We remain defensive regarding US Treasury bonds with a preference for short maturities.
Asset purchase cuts and strong economic growth will keep upward pressure on eurozone core bond yields.
UK yields may move higher in sympathy with the US but upside risks will be limited by softer inflation.
Emerging debt still offers better yields but investors should be selective and stick to short maturities with US yields rising.
We still favour short maturities, inflation-linked bonds and peripheral debt.
Move on up
"Bond yields will inevitably rise further"
Odds are in favour of higher yields across the board. Long-term bond yields remain below levels that their fundamentals would justify. Given the gradual increase in inflation, the term premium – the premium demanded by investors to compensate for the interest rate and inflation risk which comes with long-dated bonds – is set to grind higher. Also, cuts in asset purchases and higher debt issuance could push yields further north.
US government bonds. Bond yields picked up in early 2018 as inflation fears returned. Concerns have ease somewhat since but risks are still tilted to the upside. The tax boost will keep growth above potential but it will entail much more debt issuance. We still favour inflation-linked bonds and short maturities to hedge against inflation surprises and rising yields. Overall, the upside in yields will be capped by the low chance of rate hikes in Europe and Japan, the wide gap in yields and skilful Fed communication.
Eurozone government bonds. We would avoid core eurozone bonds given their unattractive yields and the repricing that is likely to come from the end of quantitative easing in late 2018. The ECB already cut its monthly asset purchases in half in early 2018, from €60bn to €30bn. Peripheral bonds should perform better thanks to solid growth, stronger fundamentals and attractive carry. Inflation-linked bonds remain a good diversification tool as well.
Emerging debt – still juicy
"Carry and not spread compression will be the performance driver."
UK government bonds. Growth prospects are dull but the risk of a cliff-edge exit in 2019 has decreased significantly since an agreement has been found on a transition period before full withdrawal from the European Union at end 2020. Inflation has finally started to recede. This could delay the next BoE rate hike although this remains highly uncertain, given that historically-low unemployment keeps wage pressure strong. Although higher global rates will put pressure on Gilt yields, domestic conditions are pushing in the opposite direction. All in all, we expect less upside in yields than in the US and eurozone core.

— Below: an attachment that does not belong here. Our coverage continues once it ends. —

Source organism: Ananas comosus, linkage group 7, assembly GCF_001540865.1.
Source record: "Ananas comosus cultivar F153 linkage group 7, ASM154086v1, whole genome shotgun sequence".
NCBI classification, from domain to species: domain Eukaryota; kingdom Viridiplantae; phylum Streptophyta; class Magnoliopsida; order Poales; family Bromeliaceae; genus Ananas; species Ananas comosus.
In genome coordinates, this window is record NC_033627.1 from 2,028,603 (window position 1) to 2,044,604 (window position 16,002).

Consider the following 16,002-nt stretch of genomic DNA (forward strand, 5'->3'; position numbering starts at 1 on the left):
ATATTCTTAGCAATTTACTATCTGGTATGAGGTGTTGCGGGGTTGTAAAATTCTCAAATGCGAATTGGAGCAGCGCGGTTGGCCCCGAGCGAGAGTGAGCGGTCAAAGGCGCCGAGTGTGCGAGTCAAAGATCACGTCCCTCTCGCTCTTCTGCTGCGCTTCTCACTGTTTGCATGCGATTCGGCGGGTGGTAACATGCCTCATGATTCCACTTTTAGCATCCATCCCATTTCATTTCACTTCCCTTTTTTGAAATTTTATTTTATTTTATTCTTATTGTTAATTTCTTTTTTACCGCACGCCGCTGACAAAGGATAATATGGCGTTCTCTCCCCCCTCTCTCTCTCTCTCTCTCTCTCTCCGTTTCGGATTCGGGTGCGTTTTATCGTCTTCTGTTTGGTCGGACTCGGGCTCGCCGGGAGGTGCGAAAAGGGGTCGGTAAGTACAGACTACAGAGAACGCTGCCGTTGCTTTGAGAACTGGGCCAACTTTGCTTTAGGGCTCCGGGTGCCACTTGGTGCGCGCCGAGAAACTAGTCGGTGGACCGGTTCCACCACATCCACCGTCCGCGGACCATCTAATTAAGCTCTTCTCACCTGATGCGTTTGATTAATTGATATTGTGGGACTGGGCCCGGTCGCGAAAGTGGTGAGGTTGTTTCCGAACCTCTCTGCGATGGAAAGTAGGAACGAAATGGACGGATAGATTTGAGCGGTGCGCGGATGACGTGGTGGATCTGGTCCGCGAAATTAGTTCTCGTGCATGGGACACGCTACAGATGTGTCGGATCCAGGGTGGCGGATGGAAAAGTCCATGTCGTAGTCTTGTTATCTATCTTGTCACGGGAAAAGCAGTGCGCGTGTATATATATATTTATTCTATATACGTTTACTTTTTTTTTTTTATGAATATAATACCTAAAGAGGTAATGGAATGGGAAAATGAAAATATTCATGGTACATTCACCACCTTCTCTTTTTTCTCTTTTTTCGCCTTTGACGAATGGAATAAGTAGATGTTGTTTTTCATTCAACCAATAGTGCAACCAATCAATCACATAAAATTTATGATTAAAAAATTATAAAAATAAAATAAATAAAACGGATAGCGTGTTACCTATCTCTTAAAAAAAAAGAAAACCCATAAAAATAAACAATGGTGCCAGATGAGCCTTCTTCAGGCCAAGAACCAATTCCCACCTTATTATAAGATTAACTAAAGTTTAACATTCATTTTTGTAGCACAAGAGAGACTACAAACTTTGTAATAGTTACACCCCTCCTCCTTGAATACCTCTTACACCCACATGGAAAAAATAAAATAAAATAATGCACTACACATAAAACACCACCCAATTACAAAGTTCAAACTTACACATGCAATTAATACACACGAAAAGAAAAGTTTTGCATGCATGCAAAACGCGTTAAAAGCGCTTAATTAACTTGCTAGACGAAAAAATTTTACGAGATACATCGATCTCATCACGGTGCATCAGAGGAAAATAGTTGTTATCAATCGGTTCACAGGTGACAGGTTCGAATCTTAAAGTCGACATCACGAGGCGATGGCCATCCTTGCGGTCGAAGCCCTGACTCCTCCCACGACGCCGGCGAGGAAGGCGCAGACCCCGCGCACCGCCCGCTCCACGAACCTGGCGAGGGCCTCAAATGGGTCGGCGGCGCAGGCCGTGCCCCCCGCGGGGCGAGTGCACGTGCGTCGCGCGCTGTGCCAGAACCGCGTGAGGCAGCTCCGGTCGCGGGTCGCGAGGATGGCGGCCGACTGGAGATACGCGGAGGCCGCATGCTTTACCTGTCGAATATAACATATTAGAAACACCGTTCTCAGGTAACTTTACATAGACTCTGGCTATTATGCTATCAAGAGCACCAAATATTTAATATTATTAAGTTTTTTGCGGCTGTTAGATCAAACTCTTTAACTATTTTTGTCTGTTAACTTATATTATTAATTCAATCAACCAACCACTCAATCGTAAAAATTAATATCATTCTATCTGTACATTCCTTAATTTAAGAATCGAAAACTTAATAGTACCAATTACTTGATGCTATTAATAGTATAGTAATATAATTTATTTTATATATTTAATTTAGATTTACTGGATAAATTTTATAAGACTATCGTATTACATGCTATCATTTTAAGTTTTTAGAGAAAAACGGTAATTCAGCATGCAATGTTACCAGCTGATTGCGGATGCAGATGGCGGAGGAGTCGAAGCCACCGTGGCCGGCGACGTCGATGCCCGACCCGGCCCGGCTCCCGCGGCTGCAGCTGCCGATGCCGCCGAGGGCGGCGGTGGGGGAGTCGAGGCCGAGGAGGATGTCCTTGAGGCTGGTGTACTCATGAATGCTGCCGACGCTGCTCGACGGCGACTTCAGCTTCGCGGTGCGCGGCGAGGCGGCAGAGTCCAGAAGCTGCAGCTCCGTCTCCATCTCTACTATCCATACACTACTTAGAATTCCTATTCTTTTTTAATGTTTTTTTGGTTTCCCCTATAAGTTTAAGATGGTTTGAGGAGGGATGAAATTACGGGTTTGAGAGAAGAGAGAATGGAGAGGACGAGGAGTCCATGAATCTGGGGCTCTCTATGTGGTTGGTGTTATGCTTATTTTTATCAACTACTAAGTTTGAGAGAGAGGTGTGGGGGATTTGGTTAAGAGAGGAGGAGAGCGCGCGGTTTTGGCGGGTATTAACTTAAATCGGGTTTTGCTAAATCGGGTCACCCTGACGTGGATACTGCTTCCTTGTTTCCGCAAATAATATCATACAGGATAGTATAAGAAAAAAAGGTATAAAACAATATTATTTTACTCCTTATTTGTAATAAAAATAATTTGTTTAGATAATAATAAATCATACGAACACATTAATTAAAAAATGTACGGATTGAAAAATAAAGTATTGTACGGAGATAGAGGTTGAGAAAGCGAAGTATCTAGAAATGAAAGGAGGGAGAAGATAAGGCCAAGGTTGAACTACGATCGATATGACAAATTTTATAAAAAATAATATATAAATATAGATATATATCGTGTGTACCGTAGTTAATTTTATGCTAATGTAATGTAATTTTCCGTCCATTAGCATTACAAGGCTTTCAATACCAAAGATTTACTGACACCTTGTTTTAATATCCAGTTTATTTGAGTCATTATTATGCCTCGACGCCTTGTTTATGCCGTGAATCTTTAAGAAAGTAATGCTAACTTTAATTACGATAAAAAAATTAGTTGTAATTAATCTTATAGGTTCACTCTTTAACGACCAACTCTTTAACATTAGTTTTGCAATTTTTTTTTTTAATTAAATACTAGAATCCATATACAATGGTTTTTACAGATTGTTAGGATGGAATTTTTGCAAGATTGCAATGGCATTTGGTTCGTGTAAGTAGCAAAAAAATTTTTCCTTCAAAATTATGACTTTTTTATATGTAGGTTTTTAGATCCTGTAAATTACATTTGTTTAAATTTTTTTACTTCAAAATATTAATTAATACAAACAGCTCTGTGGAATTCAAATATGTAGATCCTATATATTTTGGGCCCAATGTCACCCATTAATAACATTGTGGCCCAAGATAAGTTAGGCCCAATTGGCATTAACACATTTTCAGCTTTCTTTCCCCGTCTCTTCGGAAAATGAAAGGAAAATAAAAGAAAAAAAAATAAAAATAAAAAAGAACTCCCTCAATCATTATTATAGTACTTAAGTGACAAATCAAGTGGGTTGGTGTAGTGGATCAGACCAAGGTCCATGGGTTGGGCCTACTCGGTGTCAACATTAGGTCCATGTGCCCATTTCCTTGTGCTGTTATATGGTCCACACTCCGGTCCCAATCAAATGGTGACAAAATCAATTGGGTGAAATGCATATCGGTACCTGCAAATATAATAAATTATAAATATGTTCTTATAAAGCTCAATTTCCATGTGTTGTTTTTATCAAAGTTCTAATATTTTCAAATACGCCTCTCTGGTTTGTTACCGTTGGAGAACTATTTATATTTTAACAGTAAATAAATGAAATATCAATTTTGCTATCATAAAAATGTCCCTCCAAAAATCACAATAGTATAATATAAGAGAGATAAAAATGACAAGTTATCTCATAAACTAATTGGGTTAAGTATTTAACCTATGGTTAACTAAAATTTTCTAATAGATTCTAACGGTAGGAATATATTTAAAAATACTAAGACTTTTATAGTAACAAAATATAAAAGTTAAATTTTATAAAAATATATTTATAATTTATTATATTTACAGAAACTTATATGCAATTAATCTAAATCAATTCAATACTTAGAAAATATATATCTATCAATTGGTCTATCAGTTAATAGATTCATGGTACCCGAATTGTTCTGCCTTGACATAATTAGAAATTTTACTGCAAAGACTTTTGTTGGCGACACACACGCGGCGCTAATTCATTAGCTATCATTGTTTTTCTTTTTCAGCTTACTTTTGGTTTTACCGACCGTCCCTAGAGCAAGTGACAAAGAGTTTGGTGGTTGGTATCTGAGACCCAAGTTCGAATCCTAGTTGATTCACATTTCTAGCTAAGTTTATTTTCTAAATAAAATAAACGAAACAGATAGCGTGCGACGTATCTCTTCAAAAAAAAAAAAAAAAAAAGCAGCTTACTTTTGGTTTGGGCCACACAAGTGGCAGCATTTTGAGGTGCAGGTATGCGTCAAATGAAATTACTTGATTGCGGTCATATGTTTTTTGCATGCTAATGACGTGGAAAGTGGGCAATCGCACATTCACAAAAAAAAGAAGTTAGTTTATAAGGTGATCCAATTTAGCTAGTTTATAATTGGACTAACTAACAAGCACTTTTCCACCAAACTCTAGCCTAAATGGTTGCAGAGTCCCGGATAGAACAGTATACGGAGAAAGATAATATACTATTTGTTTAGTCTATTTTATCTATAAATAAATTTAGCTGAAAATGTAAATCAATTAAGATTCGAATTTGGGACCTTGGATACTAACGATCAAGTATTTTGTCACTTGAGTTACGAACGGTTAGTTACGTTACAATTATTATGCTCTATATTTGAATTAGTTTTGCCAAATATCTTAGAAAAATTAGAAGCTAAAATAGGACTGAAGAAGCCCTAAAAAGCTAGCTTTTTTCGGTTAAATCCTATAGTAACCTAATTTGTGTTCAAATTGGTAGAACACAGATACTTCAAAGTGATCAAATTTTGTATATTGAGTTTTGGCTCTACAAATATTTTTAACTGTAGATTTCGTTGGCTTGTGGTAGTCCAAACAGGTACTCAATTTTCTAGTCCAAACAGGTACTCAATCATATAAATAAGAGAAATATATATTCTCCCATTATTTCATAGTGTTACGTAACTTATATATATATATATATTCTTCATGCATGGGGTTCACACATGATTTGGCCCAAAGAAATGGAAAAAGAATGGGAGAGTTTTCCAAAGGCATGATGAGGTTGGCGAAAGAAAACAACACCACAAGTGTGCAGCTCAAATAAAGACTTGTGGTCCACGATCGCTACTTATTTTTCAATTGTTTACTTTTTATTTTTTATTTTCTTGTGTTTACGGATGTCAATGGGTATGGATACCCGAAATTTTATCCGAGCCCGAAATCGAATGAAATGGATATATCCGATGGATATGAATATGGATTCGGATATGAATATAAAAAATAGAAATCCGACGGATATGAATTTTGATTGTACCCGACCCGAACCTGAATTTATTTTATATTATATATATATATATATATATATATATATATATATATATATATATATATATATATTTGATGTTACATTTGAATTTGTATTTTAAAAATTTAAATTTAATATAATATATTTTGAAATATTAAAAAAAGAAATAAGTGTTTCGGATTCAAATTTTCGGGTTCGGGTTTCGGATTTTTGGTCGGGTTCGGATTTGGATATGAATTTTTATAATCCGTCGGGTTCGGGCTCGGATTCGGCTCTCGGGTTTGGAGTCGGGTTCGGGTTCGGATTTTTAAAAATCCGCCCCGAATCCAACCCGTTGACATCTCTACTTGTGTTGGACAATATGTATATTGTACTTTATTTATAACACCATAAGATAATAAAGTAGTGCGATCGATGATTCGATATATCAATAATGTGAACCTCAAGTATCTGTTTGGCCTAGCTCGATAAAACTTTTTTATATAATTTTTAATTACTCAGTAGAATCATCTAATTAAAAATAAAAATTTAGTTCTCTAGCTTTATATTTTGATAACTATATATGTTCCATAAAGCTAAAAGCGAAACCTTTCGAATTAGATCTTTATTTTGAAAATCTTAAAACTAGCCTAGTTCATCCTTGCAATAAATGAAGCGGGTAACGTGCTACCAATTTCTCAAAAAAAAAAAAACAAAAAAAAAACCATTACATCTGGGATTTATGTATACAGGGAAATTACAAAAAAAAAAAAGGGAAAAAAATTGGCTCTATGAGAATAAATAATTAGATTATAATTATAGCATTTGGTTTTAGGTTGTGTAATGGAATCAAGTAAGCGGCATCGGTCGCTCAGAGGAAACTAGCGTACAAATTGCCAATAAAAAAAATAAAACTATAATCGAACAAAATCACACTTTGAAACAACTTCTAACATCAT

Emerging debt. After a bout of tightening, emerging bond spreads have widened in reaction to the recent market sell-off. This move has been modest and we do not anticipate sustained widening. Global and domestic factors are still supportive. Global liquidity is abundant, the dollar remains on a downtrend, and macro fundamentals are improving in most emerging countries. After a strong 2017, 2018 is likely to be bumpier. Bouts of volatility may shake markets and rising US yields will reduce the gap between developed and emerging market yields. However, robust fundamentals and muted inflation means this asset class remains attractive. Investors should favour countries with improving macro backdrops and limited refinancing needs. Local-currency debt may provide interesting diversification features.
Sources: SGPB, Bloomberg, 03/04/2018. Past performance should not be seen as an indication of future performance. Investments may be subject to market fluctuations, and the price and value of investments and the income derived from them can go down as well as up. Your capital may be at risk and you may not get back the amount you invest.